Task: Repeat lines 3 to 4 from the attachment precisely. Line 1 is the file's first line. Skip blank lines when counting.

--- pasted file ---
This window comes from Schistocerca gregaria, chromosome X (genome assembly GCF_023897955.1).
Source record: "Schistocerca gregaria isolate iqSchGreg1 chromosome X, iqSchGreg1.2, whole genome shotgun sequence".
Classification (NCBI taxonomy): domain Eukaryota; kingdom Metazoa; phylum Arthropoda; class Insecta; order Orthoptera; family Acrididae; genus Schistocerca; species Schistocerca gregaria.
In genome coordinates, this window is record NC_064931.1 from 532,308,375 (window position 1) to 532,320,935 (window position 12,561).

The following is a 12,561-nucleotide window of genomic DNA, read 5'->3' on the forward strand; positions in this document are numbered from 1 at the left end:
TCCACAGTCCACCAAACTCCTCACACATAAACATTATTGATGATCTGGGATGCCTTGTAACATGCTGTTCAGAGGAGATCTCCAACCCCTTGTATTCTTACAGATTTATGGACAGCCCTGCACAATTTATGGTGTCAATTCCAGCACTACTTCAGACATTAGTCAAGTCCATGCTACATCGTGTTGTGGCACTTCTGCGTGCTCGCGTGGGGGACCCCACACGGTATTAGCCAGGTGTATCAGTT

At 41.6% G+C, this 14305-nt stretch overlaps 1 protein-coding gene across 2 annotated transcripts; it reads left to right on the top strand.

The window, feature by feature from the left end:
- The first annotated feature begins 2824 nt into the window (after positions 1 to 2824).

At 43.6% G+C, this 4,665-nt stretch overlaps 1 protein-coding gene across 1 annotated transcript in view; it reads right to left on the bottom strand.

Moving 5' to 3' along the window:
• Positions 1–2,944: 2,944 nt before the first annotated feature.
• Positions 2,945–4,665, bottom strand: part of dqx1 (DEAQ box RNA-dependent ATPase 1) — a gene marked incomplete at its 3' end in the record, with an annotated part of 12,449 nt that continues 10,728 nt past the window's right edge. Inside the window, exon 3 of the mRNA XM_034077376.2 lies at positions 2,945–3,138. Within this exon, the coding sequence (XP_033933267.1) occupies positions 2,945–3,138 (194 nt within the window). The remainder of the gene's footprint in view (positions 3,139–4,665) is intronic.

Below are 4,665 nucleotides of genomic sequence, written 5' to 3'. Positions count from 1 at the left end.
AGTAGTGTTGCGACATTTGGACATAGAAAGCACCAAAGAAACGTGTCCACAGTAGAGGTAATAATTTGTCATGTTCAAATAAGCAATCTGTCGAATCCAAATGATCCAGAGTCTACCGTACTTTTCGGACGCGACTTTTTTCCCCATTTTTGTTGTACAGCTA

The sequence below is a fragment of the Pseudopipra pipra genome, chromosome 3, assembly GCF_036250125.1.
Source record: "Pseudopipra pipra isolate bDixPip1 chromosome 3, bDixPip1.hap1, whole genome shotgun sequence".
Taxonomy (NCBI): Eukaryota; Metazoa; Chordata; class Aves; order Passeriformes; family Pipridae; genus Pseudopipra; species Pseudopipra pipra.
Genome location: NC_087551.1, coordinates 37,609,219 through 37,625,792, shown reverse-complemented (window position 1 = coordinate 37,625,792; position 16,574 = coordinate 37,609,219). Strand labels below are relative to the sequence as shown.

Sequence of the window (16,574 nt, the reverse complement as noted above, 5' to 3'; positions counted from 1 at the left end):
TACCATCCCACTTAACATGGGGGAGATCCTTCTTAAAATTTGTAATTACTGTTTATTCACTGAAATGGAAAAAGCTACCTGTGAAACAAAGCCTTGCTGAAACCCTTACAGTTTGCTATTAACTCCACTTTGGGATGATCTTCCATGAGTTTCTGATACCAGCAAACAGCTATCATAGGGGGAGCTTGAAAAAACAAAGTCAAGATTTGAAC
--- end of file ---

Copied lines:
Classification (NCBI taxonomy): domain Eukaryota; kingdom Metazoa; phylum Arthropoda; class Insecta; order Orthoptera; family Acrididae; genus Schistocerca; species Schistocerca gregaria.
In genome coordinates, this window is record NC_064931.1 from 532,308,375 (window position 1) to 532,320,935 (window position 12,561).